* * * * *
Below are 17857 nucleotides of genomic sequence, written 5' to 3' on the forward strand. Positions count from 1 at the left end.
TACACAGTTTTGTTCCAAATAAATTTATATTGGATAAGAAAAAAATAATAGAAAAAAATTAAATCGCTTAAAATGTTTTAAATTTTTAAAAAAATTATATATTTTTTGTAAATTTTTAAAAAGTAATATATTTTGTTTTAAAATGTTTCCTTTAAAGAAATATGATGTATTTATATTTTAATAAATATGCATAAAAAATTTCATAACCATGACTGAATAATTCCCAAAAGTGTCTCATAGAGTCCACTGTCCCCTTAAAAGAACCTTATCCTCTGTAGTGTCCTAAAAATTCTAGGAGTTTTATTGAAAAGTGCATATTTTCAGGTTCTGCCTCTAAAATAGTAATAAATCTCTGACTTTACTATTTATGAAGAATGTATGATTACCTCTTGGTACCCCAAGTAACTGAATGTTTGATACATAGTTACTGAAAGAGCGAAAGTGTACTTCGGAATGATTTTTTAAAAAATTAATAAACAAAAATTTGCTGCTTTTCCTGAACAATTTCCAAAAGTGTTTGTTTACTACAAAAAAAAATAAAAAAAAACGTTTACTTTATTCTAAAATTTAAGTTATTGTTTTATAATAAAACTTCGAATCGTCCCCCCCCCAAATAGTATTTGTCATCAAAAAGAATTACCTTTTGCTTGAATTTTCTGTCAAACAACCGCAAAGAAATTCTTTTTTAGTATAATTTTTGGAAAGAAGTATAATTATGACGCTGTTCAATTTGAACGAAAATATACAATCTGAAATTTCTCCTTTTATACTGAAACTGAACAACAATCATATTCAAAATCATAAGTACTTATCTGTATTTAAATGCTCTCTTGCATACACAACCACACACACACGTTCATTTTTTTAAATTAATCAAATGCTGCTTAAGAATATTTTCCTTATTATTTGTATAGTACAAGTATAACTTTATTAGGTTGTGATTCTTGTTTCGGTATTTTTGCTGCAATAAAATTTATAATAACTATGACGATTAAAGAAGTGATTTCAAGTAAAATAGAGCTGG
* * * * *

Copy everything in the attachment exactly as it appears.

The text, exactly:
Below are 17857 nucleotides of genomic sequence, written 5' to 3' on the forward strand. Positions count from 1 at the left end.
TACACAGTTTTGTTCCAAATAAATTTATATTGGATAAGAAAAAAATAATAGAAAAAAATTAAATCGCTTAAAATGTTTTAAATTTTTAAAAAAATTATATATTTTTTGTAAATTTTTAAAAAGTAATATATTTTGTTTTAAAATGTTTCCTTTAAAGAAATATGATGTATTTATATTTTAATAAATATGCATAAAAAATTTCATAACCATGACTGAATAATTCCCAAAAGTGTCTCATAGAGTCCACTGTCCCCTTAAAAGAACCTTATCCTCTGTAGTGTCCTAAAAATTCTAGGAGTTTTATTGAAAAGTGCATATTTTCAGGTTCTGCCTCTAAAATAGTAATAAATCTCTGACTTTACTATTTATGAAGAATGTATGATTACCTCTTGGTACCCCAAGTAACTGAATGTTTGATACATAGTTACTGAAAGAGCGAAAGTGTACTTCGGAATGATTTTTTAAAAAATTAATAAACAAAAATTTGCTGCTTTTCCTGAACAATTTCCAAAAGTGTTTGTTTACTACAAAAAAAAATAAAAAAAAACGTTTACTTTATTCTAAAATTTAAGTTATTGTTTTATAATAAAACTTCGAATCGTCCCCCCCCCAAATAGTATTTGTCATCAAAAAGAATTACCTTTTGCTTGAATTTTCTGTCAAACAACCGCAAAGAAATTCTTTTTTAGTATAATTTTTGGAAAGAAGTATAATTATGACGCTGTTCAATTTGAACGAAAATATACAATCTGAAATTTCTCCTTTTATACTGAAACTGAACAACAATCATATTCAAAATCATAAGTACTTATCTGTATTTAAATGCTCTCTTGCATACACAACCACACACACACGTTCATTTTTTTAAATTAATCAAATGCTGCTTAAGAATATTTTCCTTATTATTTGTATAGTACAAGTATAACTTTATTAGGTTGTGATTCTTGTTTCGGTATTTTTGCTGCAATAAAATTTATAATAACTATGACGATTAAAGAAGTGATTTCAAGTAAAATAGAGCTGG